Tuesday, June 2, 2015

Abandoned Masonic Temple, West Capitol Street, Jackson, Mississippi

West Capitol Street in Jackson is discouraging and grim. Once you cross under the railroad tracks south of the recently-restored Union Station and head northwest, you enter a Detroit-like post apocalyptic world of empty lots, crumbling houses, abandoned shops, and once-grand churches that now serve different congregations than the ones who built the edifices.
Looming over churches, shops, and bumpy parking lots is a semi-abandoned Masonic Temple at 1130 West Capitol. According to my friend at MDAH, the temple was built around 1923-25 and was designed by South Carolina architect Hyman W. Witcover. Witcover was active in the Masonic order and designed other Masonic temples in the South. Otherwise, MDAH has very little information about the building, and a Google search revealed very little. The Masons abandoned their West Capital building in the early 1990s, and moved to a steel structure on I-55S.
As you can see, this was essentially a big box with some decorative elements, pseudo-columns. I wish I could get inside. I assume there was a big auditorium or meeting hall in the center. I once heard that many of these temples were semi-legally-sanctioned speakeasies in the Prohibition era. All the best people in town were members.
The cornerstone, on Bratton Street (on the back of the building?) said 1923. Water was pouring out of the foundation and this corner had large cracks in the brick walls. I asked some people in a small shack across the street about the water, but they seemed baffled or did not understand what I was talking about. Or maybe they had not noticed even though the sidewalk was turning into a swamp.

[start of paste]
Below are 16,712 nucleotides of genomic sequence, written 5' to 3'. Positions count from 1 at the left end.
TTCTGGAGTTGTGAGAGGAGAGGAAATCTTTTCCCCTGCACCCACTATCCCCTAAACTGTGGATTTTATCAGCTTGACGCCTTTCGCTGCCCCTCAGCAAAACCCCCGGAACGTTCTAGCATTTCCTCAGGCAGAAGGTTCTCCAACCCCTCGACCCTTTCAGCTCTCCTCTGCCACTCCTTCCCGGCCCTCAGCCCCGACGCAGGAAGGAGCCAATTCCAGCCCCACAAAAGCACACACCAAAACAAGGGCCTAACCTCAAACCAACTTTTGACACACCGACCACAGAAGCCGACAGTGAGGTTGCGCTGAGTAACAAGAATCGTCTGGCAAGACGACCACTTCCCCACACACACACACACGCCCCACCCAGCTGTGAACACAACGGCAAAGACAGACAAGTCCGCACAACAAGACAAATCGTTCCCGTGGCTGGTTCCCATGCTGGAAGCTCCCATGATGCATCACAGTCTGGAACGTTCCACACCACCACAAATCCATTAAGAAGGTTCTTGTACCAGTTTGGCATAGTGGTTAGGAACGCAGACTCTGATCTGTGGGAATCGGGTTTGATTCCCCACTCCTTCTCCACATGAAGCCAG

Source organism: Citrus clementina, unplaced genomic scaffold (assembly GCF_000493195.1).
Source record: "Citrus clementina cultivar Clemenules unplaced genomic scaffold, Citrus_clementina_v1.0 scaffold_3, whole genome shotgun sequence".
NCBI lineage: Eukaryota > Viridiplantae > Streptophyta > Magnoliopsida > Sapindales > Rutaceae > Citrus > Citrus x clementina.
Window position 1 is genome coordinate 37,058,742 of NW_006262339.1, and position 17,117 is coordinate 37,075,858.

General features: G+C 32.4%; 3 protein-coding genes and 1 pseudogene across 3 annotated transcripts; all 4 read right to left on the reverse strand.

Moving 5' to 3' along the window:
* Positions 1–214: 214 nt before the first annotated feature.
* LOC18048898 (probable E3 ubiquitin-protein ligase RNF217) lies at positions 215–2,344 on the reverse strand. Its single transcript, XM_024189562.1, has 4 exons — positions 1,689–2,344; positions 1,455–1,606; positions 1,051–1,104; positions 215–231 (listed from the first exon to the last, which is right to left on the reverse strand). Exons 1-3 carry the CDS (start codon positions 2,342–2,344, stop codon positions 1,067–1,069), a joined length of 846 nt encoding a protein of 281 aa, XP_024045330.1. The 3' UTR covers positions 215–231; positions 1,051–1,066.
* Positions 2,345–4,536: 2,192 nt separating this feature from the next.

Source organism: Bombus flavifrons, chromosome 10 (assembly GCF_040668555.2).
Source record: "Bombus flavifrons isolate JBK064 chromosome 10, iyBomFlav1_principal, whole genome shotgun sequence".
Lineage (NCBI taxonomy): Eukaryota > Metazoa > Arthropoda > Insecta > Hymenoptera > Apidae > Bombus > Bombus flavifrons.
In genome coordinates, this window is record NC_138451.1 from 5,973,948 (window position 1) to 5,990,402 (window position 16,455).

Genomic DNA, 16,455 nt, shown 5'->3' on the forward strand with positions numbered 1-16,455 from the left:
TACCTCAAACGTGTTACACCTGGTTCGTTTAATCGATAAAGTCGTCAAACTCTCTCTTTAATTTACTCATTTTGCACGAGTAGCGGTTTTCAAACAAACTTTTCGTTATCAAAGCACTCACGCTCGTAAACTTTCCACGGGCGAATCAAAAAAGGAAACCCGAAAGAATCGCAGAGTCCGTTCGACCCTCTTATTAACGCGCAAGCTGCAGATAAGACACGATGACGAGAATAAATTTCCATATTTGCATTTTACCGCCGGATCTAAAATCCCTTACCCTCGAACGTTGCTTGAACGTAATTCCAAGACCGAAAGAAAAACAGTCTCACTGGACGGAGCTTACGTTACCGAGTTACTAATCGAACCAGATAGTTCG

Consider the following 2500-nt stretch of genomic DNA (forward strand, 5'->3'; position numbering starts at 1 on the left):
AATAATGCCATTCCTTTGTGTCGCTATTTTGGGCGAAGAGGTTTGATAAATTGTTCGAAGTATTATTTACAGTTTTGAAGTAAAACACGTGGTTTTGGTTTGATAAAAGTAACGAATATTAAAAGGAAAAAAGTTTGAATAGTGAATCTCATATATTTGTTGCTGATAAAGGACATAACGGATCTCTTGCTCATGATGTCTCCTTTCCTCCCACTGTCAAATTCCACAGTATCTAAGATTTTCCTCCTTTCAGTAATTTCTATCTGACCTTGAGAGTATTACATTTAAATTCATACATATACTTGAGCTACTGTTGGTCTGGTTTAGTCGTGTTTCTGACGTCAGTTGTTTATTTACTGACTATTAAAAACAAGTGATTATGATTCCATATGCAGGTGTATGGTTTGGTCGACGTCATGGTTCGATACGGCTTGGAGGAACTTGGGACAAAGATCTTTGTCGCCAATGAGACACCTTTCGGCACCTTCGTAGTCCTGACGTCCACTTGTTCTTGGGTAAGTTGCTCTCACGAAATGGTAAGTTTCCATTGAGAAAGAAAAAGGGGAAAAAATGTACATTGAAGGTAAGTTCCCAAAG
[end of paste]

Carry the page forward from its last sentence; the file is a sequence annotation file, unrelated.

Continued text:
Only one window on the basement level had dusty panes where I could place the camera.
This was a progressive design with an elevator access on the ground floor.
Right across the intersection at 101 Rose Street is this imposing mansion. It shows what a prosperous neighborhood this was in the early 20th century.
Further in town (east) at the intersection of West Amite and West Capital Streets, the scene is of abandoned and closed businesses. What will revive an area like this? Look at much of Detroit, which was once a much more prosperous city than Jackson, and you see that once the decay sets in, it progresses indefinitely.

Photographs taken with a Fujifilm X-E1 digital camera.

1 comment:

  1. According to the Biloxi Daily Herald, the contract to build was let March 17, 1923 to I. C. Garber of Jackson, and the cornerstone was to be laid May 29. The building was described as 146 feet x 298 feet with a 1200-seat capacity dining room. The Scottish Rite Hall was 36x45, and had a "scenic alcove of 20 by 45 feet with 450 opera chairs." Contract price was $350,000 and contained officers' rooms, club rooms, showers, and kitchen.

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